Passive investing could be very costly. What’s your plan if a market correction strikes?

Executive summary:

  • The price-to-earnings ratio of the Magnificent Seven is not yet at levels seen during the 1999 tech bubble, but historical observations can elude forecast accuracy.
  • The S&P 500 Index today is the most concentrated it's been since the 1950s. Amid this backdrop, taking a passive approach increasingly exposes investors to a few high-flying securities—and may lead to significant portfolio drag if these stocks begin to fizzle.
  • We believe a diversified, multi-manager approach can best help manage the risks of investing in today's highly concentrated markets.

Material tail risk appears for passive investing in the current landscape

How long will the Magnificent Seven group of stocks stay magnificent? Are cracks starting to appear in its armor?

The consensus outlook among analysts today is that tech innovation will rewrite the global productivity index, with AI (artificial intelligence) and automation expected to bring a new wave of industry efficiencies. Because each of the companies in the Magnificent Seven are tech innovators, some have speculated that this group could dominate the stock market for years to come. And while this may or may not prove to be the case, it's important for investors to understand that the fundamentals of investing will remain the same regardless. Simply put, price points still matter and valuations ultimately will determine the magnitude of investment returns—and inform the margin of safety behind a decision.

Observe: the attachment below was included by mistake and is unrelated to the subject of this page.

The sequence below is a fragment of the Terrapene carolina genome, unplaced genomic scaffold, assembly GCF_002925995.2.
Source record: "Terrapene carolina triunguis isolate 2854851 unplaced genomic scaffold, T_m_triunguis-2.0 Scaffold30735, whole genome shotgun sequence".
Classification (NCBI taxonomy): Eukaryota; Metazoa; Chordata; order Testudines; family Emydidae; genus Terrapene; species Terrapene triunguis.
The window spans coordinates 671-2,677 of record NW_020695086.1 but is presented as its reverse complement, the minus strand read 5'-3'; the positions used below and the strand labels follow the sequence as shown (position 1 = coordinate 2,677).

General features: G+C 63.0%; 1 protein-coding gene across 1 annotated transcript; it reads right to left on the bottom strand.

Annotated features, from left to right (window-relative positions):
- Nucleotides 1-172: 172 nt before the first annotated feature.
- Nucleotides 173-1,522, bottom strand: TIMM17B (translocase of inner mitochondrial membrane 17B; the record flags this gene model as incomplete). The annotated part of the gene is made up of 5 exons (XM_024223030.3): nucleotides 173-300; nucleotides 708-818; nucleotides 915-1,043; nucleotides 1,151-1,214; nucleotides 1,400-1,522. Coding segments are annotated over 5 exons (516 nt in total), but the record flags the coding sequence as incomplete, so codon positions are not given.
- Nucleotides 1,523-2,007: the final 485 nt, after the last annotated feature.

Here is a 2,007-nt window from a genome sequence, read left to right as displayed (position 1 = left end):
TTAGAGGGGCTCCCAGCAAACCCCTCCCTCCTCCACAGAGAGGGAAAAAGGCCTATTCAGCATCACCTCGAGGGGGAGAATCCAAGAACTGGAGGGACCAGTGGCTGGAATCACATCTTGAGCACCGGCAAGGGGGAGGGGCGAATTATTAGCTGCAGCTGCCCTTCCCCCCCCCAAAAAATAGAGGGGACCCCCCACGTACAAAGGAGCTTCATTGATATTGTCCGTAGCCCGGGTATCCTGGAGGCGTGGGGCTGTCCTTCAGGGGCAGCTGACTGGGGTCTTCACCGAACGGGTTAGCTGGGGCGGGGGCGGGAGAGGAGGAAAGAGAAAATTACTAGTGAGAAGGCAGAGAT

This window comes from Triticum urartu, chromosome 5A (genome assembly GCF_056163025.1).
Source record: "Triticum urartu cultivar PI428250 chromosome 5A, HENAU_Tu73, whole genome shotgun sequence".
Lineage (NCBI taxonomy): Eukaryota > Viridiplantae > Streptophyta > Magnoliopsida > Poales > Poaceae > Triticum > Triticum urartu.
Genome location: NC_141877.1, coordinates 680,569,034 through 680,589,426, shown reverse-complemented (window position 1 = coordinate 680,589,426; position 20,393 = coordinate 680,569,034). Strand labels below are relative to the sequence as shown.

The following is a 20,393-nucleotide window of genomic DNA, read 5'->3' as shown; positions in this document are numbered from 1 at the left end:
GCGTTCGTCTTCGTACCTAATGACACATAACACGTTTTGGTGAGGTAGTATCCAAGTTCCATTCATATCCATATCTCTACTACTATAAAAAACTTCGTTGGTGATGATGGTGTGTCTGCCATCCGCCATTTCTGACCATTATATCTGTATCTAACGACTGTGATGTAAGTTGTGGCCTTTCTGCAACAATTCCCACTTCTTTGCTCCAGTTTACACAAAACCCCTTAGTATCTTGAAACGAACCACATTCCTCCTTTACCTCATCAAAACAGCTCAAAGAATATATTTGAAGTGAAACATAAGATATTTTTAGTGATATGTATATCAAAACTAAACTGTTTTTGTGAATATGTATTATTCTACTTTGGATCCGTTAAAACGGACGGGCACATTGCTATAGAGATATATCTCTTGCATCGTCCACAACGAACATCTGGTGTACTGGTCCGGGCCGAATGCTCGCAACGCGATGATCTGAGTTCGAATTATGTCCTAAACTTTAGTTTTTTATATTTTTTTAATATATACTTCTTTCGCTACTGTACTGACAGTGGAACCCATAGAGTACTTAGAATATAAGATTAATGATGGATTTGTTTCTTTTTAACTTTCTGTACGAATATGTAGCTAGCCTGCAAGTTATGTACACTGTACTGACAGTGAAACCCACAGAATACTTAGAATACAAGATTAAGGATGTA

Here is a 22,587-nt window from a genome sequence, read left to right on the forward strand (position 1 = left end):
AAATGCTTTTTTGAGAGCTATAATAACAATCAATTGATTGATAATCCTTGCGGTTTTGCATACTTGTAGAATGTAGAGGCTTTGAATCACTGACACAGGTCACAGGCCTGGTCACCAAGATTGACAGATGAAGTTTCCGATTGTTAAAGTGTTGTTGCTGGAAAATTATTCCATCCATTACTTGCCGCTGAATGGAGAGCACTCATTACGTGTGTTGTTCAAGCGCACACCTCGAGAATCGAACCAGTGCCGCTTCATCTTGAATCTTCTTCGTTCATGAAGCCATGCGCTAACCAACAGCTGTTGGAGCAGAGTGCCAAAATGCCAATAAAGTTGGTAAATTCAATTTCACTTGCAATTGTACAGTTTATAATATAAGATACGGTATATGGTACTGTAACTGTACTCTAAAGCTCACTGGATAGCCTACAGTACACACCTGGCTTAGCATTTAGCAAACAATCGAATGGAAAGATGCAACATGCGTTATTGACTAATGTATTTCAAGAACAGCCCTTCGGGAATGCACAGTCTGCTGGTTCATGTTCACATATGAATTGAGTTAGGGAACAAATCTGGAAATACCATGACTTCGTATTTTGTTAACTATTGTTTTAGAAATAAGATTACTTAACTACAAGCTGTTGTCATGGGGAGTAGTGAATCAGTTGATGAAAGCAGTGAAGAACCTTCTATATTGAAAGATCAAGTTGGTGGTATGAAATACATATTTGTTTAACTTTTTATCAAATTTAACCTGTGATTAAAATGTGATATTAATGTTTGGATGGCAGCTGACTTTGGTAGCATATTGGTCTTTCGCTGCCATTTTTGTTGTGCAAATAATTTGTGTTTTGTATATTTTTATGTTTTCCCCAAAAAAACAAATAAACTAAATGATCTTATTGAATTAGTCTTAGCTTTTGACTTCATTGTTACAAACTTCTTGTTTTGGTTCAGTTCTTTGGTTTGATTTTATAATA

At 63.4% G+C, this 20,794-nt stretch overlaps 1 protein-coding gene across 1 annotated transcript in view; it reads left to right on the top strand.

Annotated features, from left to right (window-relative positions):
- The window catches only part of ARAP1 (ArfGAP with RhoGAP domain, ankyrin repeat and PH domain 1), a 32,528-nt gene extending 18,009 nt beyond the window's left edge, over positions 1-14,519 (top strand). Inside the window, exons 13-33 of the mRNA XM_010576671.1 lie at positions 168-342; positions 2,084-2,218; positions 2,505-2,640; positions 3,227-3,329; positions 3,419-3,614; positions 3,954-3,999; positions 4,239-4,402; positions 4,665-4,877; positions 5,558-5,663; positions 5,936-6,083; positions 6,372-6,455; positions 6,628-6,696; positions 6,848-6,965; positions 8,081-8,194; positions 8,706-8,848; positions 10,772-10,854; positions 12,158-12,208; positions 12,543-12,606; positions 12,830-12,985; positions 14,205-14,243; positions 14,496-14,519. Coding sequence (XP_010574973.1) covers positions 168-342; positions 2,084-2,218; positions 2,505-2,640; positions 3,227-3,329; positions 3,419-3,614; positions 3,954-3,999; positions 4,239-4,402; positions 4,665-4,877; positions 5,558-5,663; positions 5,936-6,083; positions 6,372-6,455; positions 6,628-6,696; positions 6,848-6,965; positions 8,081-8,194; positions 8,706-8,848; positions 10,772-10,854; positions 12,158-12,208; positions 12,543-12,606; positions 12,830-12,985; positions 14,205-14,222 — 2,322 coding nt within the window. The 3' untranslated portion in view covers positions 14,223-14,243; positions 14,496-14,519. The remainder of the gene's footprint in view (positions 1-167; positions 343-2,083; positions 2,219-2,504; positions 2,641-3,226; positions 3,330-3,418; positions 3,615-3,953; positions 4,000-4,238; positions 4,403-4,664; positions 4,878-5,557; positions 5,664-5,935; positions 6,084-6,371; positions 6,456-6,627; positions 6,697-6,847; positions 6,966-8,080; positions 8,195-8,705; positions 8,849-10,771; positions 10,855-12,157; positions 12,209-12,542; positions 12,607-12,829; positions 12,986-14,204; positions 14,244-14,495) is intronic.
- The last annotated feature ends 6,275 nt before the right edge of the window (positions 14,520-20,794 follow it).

Party like it's 1999? How today's market concentration compares to the dot-com boom of the 1990s

The market dominance of the Magnificent Seven today is reminiscent of Cisco and Microsoft in 1999, which was the last time similar extreme levels of concentration occurred among the biggest index members of the S&P 500. Microsoft, for example, peaked at US$60 per share in 1999 before the dot-com bubble burst. The company would not reclaim this price point for 16 years, as the chart below shows.

Microsoft share price

Source: LSEG Datastream

While there are some notable differences in today's market environment versus that of the late 1990s, it is interesting to note that Magnificent Seven member Tesla's stock price today is approximately half of what it was in late 2021, when it reached US$400 per share. Today's stock price sits below US$200 per share as Tesla encounters growing competition (cheap Chinese substitutes) and internal production challenges.

Tesla share price

Source: LSEG Datastream

Under the hood: Price-to-earnings ratio of the Magnificent Seven

Without a doubt, the Magnificent Seven are remarkable businesses. Back in 2011, they accounted for 3% of S&P 500 companies' revenue sales. By 2023 this number had shot up to 11%. Although profit margins dipped slightly during this time period, levels among the seven companies remain healthy—with profit margins above 20%. In addition, the Magnificent Seven's percentage of S&P companies' profits increased from 8% to 20%, indicating a huge share of the economic pie. As of 2024, the Magnificent Seven now account for an aggregate U.S. $13 trillion in market cap. That's quite simply an astounding number.

Magnificent 7

Source: Semper Augustus

This begs the question: How does the price-to-earnings (P/E) ratio of the Magnificent Seven compared to what was seen during the halcyon days of the dot-com era?

We can find out by measuring P/E valuation differentials of top market constituents with the rest of the index. This is done by comparing market-weighted P/E with equal-weighted P/E. When doing this for the S&P, we note that the P/E valuation stretch is not yet at levels of the 1999 tech bubble—and it can be agreed that the Magnificent Seven have exhibited remarkable sales and margin growth, as the chart below shows.

 PE differentials

Mag 7 profitability
Source for both charts: Wellington Asset Management